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Tricia Smith, a ballerina with a Philadelphia ballet company, was forced to abandon dancing when her father was transferred and the nearest ballet school was five hours away.

But she may have found something she loves even more.

After arriving in Fort Leavenworth, Kan., Tricia, 12, traded her ballet slippers for riding boots and became a competitive athlete in eventing, an equestrian sport that combines cross-country racing, stadium jumping and dressage.

Now 15 years old and living at Fort Meade, Tricia has qualified for the November championships at her level in Area 2, the six mid-Atlantic states, of the U.S. Combined Training Association.

"I love the speed, and I love running and jumping," she said.

"She is a very devoted rider, for her age a very serious rider," said her dressage teacher, Ingrid Gentry of Dayton. "I think she has been doing very nicely, in comparison with the tools she had."

Tricia rides Sir Louis, a gray 10-year-old Irish thoroughbred/Irish warmblood cross she found, undernourished, when she was working in a riding stable near Fort Ord, Calif., where her father was stationed.

"They called him Pokey," Tricia said.

Tricia fed him vitamins and taught him jumping and the delicate movements of dressage.

"It's like ballet for horses," she said. The slow, controlled movements test the animal's suppleness and obedience.

Tricia is now working on lengthening the stride of Sir Louis' trot, to give the impression the animal floats on air.

Dressage is the event that requires the most training, she said, but she enjoys the adrenalin rush produced in cross-country, a race of about 2,000 meters that takes horse and rider over a series of obstacles in about 5 1/2 minutes.

"Ditches are the biggest challenge," Tricia said. Sir Louis fell in one once, and now "he has a phobia."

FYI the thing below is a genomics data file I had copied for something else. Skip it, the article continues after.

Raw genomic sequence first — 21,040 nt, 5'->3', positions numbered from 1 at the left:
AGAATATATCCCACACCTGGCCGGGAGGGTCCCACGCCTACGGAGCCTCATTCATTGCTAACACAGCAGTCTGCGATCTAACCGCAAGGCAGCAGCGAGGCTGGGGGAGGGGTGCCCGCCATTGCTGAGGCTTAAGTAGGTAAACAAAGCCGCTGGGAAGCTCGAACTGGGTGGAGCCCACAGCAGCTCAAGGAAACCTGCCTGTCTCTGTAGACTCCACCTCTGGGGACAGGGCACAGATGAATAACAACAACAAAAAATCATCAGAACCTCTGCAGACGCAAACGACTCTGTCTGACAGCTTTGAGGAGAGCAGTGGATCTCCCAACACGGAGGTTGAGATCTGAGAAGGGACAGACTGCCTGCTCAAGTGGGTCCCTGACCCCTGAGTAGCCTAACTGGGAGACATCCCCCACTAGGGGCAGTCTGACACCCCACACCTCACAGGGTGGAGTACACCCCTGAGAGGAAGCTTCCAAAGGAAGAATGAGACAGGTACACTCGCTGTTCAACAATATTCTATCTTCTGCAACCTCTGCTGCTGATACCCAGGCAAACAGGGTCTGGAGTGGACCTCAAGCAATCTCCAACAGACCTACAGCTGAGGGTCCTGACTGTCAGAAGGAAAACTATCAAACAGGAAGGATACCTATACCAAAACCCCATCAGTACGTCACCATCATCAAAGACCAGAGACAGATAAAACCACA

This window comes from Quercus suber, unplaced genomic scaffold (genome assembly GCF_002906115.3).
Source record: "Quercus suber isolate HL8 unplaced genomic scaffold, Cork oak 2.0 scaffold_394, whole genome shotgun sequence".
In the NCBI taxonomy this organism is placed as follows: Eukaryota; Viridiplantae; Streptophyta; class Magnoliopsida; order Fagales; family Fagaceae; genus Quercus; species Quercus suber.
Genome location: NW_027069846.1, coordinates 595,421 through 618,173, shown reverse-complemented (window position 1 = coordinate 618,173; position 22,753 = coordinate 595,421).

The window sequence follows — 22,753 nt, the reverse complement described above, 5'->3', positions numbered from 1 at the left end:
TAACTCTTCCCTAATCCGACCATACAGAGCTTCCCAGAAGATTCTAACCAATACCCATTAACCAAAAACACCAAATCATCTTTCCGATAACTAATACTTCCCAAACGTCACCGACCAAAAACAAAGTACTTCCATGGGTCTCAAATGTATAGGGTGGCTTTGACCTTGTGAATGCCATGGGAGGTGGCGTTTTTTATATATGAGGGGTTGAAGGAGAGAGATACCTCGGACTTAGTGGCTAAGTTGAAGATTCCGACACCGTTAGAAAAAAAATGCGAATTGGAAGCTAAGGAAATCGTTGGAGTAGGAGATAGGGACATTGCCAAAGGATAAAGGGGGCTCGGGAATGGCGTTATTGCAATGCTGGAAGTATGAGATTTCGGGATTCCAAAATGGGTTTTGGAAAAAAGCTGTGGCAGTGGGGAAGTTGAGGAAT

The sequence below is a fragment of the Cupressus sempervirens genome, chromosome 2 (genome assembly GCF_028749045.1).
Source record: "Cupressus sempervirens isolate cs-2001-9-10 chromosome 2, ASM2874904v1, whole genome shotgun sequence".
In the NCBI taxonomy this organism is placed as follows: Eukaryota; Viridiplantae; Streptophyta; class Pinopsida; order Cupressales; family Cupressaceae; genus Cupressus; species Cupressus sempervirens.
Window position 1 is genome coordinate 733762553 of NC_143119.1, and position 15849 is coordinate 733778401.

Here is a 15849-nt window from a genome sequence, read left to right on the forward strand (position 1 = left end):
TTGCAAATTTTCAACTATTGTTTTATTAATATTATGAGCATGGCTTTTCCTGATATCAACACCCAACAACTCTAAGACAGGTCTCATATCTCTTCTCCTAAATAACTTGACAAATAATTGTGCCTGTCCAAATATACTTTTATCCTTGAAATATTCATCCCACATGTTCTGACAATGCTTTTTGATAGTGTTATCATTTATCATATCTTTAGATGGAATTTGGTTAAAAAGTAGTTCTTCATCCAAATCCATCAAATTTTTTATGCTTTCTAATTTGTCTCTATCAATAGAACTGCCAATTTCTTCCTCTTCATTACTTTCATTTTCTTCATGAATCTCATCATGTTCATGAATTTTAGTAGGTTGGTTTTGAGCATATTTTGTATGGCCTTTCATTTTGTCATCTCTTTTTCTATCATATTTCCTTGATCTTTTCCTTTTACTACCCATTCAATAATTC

To work on the problem, Tricia's father, Brian Smith, built a ditch behind the Fort Meade stables, and Tricia jumps Sir Louis over it every day.

Because of his earlier neglect, Tricia fears Sir Louis' legs may not stand up to higher levels of competition. For the future, she is schooling a 3-year-old thoroughbred mare called Frequent Flyer. This horse also is her 4-H project.

During the summer, Tricia spends three hours at the barn in the morning and five hours in the evening. Even during the winter, she rides daily at an indoor arena.

"It takes a lot of people to make it work," Tricia said. "My family's been supportive of everything."

Her parents bought Sir Louis for her eighth-grade graduation present. They have also had to pay for a trailer, a truck to pull it, saddles, show fees and lessons.

Tricia's mother, Patricia Smith, teaches riding to 4-H students at the Fort Meade stables in the evenings, and Mr. Smith teaches math evenings at Anne Arundel Community College to help pay for his children's activities. The family also helps with barn chores.

"It's well worth it from a responsibility standpoint," Mr. Smith said, because riding has helped Tricia learn discipline and how to deal with failure. It also has helped provide some continuity in a military lifestyle that has resulted in Tricia attending six schools in nine years.

She also is a varsity cheerleader, vice president of the student body at Archbishop Spalding High School and a member of the National Honor Society.

Tricia plans to study veterinary science -- at a school, she hopes, where she and Sir Louis can compete on an equestrian team.

"He'll be in the family forever," she said.

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